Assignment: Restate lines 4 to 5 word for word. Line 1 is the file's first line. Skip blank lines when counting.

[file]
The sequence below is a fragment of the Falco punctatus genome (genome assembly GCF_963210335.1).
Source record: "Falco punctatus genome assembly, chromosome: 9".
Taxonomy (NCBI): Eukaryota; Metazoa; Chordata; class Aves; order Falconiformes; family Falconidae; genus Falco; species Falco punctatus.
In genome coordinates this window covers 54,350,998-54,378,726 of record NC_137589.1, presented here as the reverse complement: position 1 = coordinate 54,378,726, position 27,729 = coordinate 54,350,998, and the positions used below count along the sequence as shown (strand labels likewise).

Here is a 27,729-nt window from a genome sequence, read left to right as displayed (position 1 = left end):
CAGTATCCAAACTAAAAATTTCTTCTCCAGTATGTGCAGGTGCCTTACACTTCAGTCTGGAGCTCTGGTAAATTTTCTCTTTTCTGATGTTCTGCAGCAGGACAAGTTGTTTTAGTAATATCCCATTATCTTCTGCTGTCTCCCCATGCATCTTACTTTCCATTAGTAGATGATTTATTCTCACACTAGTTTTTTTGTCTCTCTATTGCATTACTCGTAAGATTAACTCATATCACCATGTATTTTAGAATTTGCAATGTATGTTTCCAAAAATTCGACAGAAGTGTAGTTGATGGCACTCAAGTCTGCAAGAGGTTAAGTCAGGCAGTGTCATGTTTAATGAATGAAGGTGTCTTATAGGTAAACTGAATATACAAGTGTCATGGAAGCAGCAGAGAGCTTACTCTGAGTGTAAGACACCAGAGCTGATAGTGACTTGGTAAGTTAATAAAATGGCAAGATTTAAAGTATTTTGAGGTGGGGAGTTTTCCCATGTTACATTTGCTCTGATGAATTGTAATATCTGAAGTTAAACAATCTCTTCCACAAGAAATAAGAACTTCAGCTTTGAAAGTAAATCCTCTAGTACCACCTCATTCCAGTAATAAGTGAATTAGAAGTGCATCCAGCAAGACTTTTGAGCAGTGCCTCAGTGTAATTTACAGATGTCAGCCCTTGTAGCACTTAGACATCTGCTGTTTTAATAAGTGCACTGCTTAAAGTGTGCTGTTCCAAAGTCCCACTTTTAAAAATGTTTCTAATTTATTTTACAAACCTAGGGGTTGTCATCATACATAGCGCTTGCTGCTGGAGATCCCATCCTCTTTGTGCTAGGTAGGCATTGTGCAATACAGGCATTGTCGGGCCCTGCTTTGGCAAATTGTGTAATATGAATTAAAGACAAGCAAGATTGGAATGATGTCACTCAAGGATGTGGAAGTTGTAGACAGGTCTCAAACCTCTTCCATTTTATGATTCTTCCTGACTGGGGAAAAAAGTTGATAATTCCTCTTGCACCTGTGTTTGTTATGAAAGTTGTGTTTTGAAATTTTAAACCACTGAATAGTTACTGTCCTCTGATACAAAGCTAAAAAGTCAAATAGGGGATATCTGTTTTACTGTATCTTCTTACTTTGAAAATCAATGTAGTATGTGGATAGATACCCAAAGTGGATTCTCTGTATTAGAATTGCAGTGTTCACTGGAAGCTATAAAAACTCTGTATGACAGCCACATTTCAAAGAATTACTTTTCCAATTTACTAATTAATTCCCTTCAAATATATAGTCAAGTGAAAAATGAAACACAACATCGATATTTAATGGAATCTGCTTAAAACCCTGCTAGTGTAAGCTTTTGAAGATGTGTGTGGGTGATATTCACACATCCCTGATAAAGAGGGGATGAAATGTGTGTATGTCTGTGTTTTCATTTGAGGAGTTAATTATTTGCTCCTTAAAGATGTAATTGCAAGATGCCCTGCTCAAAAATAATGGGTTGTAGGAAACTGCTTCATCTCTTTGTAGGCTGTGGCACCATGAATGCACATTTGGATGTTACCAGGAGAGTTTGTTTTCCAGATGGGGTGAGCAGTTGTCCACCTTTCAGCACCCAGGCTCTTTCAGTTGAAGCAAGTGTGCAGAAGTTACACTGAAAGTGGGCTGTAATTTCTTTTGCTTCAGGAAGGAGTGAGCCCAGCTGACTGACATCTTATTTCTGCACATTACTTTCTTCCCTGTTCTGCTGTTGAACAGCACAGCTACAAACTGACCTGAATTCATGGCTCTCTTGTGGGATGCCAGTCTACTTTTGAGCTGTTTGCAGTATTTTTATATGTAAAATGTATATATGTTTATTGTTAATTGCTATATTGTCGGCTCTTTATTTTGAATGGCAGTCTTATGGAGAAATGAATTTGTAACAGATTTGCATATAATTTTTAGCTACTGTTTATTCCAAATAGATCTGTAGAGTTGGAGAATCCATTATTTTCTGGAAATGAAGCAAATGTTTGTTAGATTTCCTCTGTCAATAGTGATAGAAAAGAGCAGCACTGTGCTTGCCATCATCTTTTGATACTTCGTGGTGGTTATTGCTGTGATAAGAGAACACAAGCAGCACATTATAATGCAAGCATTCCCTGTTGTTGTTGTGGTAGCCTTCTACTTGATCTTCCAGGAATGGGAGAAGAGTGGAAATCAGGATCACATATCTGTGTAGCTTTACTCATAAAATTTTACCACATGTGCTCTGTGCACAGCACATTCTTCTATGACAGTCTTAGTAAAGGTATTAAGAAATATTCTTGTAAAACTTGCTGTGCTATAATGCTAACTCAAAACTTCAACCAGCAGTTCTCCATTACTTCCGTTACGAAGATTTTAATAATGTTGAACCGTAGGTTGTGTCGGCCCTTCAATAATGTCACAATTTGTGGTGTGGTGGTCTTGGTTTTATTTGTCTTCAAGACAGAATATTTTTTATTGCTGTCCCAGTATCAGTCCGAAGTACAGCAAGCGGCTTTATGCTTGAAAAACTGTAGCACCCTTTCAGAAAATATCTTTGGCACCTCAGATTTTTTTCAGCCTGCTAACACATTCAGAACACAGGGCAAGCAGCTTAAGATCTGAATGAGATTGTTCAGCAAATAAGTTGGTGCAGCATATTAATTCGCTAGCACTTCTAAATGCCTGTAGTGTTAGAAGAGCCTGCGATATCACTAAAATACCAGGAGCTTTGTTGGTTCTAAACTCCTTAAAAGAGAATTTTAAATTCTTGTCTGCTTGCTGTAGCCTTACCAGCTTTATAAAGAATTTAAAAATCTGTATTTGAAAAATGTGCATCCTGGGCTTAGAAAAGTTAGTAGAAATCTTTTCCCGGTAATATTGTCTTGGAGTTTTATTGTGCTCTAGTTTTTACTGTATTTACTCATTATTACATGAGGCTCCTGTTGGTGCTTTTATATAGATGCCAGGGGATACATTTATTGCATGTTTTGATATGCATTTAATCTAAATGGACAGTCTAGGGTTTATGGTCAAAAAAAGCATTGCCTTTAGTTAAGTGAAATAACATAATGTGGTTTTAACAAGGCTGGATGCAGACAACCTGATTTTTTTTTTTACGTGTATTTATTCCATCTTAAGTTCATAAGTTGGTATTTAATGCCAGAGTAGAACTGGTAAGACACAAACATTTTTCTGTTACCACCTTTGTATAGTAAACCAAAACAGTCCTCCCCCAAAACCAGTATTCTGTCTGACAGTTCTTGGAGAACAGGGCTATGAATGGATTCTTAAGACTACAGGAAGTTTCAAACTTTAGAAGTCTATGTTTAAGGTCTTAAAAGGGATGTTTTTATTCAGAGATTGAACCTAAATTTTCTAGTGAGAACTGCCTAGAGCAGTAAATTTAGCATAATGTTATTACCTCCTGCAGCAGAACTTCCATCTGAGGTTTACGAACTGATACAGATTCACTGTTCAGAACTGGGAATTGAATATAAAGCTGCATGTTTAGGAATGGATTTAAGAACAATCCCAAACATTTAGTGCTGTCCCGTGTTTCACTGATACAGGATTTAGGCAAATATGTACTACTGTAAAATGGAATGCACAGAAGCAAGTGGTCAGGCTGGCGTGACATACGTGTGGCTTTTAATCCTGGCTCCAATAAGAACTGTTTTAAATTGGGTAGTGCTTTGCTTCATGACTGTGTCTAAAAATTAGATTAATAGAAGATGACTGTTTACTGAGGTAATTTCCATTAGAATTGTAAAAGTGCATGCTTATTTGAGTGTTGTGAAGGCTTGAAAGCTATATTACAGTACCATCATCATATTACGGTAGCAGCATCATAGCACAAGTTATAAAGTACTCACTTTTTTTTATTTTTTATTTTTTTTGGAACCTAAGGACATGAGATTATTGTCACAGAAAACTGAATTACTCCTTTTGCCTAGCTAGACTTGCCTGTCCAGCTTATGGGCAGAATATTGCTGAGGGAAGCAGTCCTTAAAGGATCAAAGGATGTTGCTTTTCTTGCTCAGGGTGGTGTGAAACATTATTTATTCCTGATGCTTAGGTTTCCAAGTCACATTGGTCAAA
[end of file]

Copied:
In genome coordinates this window covers 54,350,998-54,378,726 of record NC_137589.1, presented here as the reverse complement: position 1 = coordinate 54,378,726, position 27,729 = coordinate 54,350,998, and the positions used below count along the sequence as shown (strand labels likewise).

Here is a 27,729-nt window from a genome sequence, read left to right as displayed (position 1 = left end):